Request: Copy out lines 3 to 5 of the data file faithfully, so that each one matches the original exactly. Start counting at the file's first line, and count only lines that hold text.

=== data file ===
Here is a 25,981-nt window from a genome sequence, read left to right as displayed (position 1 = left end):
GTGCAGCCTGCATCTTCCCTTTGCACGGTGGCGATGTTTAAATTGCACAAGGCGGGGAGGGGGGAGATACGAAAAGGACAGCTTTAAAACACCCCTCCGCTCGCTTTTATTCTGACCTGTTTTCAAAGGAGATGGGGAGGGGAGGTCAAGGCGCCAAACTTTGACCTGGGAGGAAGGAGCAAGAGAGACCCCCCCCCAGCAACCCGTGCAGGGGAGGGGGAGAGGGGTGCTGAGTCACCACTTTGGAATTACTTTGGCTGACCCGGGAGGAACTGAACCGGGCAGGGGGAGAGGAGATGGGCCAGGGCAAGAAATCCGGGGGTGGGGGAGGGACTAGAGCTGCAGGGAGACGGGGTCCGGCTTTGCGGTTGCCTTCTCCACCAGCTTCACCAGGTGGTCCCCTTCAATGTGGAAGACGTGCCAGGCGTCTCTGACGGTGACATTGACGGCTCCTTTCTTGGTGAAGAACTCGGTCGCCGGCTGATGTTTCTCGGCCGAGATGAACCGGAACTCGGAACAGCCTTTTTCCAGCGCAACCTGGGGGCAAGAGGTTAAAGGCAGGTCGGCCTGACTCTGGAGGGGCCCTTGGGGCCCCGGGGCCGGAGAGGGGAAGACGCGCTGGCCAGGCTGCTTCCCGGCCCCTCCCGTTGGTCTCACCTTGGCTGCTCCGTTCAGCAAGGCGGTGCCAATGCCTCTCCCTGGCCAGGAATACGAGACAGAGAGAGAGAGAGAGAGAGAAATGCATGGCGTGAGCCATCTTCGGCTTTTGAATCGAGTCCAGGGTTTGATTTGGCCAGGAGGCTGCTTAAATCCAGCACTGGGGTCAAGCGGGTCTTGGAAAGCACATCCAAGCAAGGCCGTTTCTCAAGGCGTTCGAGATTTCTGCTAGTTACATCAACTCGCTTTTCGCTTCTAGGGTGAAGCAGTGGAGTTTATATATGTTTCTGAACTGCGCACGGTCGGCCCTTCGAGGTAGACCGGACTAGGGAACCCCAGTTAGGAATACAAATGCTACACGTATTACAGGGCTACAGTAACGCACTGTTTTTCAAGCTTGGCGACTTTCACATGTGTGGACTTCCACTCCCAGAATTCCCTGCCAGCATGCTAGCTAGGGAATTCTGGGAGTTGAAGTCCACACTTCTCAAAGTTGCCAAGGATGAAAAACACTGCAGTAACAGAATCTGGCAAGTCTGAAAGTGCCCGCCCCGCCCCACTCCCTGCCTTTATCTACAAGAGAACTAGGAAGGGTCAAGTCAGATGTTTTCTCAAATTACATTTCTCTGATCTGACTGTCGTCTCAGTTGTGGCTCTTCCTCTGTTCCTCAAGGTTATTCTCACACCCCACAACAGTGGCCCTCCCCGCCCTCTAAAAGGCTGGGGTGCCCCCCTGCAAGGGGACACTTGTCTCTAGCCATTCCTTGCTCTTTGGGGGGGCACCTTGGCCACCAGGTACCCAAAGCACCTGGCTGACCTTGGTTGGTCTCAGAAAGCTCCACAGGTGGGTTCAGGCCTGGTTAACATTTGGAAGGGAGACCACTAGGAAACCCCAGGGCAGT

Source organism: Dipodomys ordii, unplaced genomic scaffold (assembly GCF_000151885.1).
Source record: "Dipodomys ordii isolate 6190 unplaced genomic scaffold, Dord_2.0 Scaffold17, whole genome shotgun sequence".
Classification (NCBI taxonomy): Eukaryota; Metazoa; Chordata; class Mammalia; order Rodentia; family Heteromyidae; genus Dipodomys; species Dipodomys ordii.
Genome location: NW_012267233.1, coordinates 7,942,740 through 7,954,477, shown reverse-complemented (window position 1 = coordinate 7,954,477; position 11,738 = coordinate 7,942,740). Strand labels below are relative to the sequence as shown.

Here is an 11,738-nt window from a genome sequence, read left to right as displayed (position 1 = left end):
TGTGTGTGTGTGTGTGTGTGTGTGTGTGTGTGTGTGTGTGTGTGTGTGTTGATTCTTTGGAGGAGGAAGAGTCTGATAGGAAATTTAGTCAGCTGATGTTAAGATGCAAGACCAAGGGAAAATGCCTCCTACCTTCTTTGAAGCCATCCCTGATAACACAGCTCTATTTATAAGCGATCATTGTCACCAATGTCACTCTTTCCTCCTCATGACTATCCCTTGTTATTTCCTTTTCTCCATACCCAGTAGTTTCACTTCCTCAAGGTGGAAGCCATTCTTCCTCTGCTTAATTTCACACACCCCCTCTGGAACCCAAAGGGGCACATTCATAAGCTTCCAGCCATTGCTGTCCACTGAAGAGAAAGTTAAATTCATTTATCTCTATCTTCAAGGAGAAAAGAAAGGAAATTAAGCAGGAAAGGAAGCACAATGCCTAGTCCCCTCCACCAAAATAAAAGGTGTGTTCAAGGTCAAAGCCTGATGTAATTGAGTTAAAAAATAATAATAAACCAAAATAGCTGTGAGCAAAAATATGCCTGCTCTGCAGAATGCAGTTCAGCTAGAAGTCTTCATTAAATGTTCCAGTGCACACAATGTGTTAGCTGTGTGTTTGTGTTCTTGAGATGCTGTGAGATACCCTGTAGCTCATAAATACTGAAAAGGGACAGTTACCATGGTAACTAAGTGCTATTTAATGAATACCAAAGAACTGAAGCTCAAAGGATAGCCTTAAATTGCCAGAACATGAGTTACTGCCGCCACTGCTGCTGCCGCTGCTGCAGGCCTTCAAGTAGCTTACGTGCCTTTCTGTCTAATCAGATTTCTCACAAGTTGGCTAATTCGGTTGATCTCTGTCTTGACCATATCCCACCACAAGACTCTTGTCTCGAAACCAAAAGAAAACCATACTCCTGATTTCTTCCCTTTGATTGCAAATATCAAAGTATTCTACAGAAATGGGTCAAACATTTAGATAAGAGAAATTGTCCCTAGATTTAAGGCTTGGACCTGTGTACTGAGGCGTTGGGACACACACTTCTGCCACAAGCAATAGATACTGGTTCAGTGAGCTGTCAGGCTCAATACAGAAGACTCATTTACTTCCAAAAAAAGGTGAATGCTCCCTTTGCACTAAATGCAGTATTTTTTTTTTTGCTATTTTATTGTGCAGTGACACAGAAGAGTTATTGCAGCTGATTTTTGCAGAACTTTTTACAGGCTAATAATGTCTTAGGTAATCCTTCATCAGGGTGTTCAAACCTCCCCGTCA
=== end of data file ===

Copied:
Source organism: Dipodomys ordii, unplaced genomic scaffold (assembly GCF_000151885.1).
Source record: "Dipodomys ordii isolate 6190 unplaced genomic scaffold, Dord_2.0 Scaffold17, whole genome shotgun sequence".
Classification (NCBI taxonomy): Eukaryota; Metazoa; Chordata; class Mammalia; order Rodentia; family Heteromyidae; genus Dipodomys; species Dipodomys ordii.